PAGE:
March 05, 2017: Golf is on the move and the R&A and USGA might have served to catalyse its growth. The custodians of golf have done just right in deciding to revisit the rules of the game. The simplification of some of the vexing rules of the game and an effort to speed it up could spur golf forward.
The most talked about proposal relates to Rule 18-2, now being termed the “DJ Decision.” Readers will remember that DJ was assessed a penalty under the rule at the US Open last year. Dustin Johnson’s ball moved on the green, even as he was shaping to putt at the 5th hole. It was a marginal moment that caused a slight movement leading to a massive uproar. The proposed change allows golfers to replace the ball in its spot in the event of an accidental shift of the ball on the green.
“I mean, obviously some of the rule changes I think are really good,” Johnson said. “Especially the ball on the putting green when you don’t feel like you caused it to move and you’re still getting a penalty, that to me makes no sense. So I think some of the rule changes are good. Obviously they’re trying to simplify the rules a little bit just so there’s not so much confusion.
“Some of them are complicated. I’ve been on Tour for 10 years now and I still have to call a rules official over sometimes when I’m taking relief from something just because some of them are complicated, yes.”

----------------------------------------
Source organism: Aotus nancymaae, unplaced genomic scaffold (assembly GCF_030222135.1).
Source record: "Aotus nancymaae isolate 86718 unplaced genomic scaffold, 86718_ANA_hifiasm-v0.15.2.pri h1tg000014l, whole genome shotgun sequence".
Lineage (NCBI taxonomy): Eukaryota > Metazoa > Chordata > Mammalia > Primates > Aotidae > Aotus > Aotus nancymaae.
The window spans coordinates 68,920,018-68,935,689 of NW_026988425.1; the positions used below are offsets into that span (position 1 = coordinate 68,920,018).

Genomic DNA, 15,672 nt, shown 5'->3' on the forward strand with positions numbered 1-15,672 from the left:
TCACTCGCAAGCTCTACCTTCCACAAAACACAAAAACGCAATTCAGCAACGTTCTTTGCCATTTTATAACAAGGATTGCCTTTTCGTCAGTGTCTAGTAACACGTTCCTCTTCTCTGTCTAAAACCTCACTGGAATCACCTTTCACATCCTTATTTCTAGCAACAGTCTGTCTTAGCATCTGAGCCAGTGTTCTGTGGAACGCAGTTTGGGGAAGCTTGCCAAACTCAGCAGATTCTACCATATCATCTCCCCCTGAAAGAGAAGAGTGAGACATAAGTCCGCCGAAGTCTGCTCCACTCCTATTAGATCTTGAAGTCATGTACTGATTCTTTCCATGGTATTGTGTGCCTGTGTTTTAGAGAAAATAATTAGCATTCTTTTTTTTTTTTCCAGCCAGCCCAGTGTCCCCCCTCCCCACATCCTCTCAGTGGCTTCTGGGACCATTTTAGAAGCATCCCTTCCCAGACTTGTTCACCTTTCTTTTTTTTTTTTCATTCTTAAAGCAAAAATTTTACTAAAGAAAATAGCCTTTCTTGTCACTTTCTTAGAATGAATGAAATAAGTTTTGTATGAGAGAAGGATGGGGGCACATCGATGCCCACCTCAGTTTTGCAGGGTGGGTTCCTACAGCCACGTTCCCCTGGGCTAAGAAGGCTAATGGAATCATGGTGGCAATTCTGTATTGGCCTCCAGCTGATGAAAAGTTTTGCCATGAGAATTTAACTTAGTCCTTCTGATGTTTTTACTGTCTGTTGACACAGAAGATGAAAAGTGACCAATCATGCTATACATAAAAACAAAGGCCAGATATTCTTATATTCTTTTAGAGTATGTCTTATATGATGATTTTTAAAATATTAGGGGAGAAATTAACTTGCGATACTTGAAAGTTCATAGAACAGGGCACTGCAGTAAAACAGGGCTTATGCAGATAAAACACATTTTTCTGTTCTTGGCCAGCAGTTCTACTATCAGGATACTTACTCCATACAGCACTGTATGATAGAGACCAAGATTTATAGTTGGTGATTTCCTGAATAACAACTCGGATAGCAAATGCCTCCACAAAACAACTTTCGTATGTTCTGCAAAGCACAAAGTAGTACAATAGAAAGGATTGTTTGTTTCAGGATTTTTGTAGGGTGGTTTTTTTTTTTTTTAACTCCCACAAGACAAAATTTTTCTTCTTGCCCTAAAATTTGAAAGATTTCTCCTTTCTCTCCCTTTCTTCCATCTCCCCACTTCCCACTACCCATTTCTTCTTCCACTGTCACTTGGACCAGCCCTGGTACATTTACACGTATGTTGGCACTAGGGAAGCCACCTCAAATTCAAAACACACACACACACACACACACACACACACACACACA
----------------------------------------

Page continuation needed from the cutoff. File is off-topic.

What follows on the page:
Another change pertaining to the greens is a golfer’s right to fix spike marks caused by other players ahead of them.
You will also have only three minutes to hunt for your ball in the bushes instead of five. That should help speed up play and avoid seemingly interminable search missions for a ball lying in the deep rough around the courses.
No more shoulder height drops of the ball is the other welcome change. Golfers can drop from just an inch off the ground, meaning better lies for copping the penalty. That should help produce better scores and happier scrambling golfers.
Overall though, it is good to see the tight fisted R&A and USGA think ahead with an uncomplicated mindset. The revised rules are proposed to be “modern, plain style that uses more common words, shorter sentences and explanatory headings and that ends the use of male-only references.”
The new rules are expected to take effect on the 01st January 2019.